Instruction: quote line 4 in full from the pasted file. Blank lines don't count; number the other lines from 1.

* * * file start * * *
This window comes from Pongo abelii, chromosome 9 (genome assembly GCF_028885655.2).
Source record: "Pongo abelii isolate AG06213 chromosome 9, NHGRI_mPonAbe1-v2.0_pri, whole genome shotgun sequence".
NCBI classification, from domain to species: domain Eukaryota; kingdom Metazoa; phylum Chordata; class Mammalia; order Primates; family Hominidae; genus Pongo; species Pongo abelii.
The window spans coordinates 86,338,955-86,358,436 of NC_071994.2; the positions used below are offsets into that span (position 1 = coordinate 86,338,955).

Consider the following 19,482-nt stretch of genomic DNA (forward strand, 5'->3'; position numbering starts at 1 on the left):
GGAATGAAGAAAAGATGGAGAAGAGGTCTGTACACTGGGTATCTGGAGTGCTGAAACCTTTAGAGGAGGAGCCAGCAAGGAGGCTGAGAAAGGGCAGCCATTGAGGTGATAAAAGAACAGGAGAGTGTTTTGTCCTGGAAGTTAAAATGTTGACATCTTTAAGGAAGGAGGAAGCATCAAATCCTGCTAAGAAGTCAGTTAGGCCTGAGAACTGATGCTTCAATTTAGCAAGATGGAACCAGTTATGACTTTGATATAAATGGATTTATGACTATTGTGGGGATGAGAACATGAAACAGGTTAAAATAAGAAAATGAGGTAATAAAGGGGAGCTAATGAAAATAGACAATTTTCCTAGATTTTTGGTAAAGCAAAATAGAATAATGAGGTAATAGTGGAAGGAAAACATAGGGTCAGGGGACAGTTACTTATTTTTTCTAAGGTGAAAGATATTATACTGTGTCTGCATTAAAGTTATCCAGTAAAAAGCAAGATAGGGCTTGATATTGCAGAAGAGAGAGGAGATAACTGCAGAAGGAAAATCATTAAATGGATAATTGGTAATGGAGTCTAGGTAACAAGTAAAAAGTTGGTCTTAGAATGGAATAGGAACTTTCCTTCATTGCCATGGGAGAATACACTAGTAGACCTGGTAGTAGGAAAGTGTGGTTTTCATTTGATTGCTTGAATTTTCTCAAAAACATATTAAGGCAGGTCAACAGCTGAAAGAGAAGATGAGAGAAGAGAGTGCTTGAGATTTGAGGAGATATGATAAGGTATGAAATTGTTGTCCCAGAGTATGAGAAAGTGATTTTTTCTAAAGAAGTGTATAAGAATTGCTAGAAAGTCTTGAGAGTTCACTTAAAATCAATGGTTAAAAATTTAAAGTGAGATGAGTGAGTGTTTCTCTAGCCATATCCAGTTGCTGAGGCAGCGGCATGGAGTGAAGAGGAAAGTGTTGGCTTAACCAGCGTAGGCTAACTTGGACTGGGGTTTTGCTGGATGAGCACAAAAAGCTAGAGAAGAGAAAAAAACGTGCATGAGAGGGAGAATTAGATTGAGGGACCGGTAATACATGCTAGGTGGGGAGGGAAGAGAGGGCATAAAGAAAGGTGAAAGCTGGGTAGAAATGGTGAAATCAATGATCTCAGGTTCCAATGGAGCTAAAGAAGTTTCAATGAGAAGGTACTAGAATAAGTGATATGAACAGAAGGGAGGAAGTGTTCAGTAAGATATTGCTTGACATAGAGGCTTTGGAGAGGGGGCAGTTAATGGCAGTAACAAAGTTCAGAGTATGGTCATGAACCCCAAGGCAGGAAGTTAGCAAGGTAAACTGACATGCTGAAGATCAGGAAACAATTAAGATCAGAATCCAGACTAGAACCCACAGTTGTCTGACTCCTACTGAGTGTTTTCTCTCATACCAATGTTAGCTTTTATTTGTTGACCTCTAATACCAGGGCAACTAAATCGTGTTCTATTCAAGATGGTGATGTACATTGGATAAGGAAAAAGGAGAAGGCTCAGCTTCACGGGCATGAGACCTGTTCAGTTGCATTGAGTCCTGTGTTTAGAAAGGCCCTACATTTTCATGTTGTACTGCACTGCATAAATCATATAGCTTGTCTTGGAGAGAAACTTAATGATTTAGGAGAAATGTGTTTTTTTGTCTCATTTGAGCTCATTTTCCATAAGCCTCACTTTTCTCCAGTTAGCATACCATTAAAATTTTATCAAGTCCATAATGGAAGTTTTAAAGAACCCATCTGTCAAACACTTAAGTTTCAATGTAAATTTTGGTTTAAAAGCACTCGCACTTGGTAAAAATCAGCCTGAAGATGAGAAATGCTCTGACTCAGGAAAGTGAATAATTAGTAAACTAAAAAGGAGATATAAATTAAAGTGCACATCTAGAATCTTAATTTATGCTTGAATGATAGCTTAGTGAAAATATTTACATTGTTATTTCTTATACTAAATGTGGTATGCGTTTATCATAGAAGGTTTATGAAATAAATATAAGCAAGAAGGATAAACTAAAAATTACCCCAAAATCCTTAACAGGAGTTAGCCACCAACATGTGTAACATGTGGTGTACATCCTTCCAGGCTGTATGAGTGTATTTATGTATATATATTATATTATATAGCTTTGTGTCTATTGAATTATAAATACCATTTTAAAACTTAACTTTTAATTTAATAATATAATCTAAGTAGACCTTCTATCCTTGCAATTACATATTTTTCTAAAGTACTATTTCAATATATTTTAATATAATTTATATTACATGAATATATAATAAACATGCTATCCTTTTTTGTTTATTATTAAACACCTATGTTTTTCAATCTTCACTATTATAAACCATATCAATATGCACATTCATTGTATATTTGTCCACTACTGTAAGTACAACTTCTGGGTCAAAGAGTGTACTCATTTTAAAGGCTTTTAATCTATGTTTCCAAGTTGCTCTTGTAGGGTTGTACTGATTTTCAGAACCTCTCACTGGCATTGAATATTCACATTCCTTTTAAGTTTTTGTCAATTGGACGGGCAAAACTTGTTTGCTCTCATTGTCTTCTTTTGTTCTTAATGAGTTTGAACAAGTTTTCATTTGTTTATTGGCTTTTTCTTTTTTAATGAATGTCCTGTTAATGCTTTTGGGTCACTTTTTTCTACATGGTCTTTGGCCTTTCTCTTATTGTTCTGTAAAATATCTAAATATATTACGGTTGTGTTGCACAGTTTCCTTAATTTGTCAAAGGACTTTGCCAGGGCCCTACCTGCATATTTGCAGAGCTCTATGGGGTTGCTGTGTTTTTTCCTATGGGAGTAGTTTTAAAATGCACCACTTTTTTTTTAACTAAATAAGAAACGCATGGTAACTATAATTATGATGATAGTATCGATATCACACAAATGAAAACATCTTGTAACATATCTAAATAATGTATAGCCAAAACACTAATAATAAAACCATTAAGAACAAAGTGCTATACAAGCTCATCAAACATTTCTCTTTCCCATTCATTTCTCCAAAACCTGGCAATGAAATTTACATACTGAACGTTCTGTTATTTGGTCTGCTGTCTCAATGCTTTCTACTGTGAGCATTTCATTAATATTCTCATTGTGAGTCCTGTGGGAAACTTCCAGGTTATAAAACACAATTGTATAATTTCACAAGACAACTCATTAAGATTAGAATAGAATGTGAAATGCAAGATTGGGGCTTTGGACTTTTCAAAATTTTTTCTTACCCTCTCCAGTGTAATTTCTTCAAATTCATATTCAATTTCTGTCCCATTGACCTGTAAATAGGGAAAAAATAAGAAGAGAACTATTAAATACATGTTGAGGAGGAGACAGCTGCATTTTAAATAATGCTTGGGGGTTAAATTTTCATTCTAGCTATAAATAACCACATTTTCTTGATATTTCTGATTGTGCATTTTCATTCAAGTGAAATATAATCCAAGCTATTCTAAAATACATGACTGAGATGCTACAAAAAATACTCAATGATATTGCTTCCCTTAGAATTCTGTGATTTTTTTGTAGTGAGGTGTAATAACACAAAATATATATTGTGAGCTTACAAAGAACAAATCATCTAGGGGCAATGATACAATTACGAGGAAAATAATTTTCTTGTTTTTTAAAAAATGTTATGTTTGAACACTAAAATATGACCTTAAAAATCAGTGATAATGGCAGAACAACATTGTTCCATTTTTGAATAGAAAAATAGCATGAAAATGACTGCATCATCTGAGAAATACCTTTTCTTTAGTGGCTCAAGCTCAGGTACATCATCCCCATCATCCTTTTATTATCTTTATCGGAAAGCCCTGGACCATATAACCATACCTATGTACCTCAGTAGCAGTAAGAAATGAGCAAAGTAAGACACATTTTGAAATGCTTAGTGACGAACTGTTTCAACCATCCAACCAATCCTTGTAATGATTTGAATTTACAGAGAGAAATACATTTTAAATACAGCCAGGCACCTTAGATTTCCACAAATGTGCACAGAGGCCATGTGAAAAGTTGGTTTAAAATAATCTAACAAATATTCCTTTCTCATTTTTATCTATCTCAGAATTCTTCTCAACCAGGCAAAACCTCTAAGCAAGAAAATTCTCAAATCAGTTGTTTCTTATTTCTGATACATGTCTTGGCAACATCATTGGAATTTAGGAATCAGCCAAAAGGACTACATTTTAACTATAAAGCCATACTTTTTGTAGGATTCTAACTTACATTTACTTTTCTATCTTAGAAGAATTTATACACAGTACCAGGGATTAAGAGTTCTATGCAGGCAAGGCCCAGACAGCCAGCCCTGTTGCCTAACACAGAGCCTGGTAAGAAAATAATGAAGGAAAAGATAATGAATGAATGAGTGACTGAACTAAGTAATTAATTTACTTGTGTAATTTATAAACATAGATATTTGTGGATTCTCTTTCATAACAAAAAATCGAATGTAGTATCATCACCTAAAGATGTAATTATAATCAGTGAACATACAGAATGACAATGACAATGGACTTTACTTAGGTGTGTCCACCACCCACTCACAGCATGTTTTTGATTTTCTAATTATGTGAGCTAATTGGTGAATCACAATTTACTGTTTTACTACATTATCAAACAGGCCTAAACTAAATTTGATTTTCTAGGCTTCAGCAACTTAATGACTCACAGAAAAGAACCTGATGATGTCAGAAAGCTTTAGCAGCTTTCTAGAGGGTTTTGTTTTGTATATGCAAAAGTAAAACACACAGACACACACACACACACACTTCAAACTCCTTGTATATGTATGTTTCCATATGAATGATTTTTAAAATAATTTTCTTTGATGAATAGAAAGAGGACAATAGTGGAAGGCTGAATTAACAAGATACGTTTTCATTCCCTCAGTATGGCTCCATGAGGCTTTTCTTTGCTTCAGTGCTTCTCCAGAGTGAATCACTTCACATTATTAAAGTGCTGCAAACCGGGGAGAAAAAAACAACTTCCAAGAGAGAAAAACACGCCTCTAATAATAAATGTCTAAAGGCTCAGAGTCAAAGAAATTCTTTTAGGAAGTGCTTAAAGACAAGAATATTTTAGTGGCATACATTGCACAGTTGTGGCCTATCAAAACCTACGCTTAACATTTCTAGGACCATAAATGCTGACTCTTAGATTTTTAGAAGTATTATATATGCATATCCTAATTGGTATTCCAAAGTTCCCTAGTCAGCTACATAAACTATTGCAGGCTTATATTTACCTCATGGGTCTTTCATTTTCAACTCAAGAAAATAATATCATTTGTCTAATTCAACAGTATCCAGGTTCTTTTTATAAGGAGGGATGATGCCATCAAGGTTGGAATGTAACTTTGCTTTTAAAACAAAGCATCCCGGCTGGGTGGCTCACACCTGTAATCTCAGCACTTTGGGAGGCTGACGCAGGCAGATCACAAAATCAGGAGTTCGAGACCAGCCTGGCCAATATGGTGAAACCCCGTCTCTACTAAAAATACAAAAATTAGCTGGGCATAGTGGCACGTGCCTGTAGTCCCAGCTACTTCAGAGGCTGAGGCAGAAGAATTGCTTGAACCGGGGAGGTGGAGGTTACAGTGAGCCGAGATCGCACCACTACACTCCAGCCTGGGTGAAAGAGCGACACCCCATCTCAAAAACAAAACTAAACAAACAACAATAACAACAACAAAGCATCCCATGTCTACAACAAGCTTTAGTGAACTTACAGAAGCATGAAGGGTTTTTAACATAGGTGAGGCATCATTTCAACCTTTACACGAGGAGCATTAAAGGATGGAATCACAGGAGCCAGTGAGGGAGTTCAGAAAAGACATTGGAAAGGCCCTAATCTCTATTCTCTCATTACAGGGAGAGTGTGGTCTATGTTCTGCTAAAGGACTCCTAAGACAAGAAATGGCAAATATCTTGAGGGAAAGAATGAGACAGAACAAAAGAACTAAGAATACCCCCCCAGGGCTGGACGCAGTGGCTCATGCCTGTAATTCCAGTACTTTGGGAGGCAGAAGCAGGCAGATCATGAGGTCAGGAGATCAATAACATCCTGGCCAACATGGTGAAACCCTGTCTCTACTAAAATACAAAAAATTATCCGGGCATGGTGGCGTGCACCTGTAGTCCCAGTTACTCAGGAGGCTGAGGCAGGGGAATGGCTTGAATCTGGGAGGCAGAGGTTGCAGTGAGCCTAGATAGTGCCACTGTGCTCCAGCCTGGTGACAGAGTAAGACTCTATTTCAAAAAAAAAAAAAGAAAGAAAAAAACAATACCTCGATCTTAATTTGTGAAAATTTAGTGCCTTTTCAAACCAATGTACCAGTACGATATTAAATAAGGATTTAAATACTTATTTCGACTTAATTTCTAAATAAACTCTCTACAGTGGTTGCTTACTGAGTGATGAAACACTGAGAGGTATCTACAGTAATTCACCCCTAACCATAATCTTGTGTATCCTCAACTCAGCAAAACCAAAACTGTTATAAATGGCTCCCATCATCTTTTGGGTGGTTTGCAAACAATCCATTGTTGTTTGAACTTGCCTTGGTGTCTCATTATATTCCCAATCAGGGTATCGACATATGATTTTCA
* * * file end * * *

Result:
The window spans coordinates 86,338,955-86,358,436 of NC_071994.2; the positions used below are offsets into that span (position 1 = coordinate 86,338,955).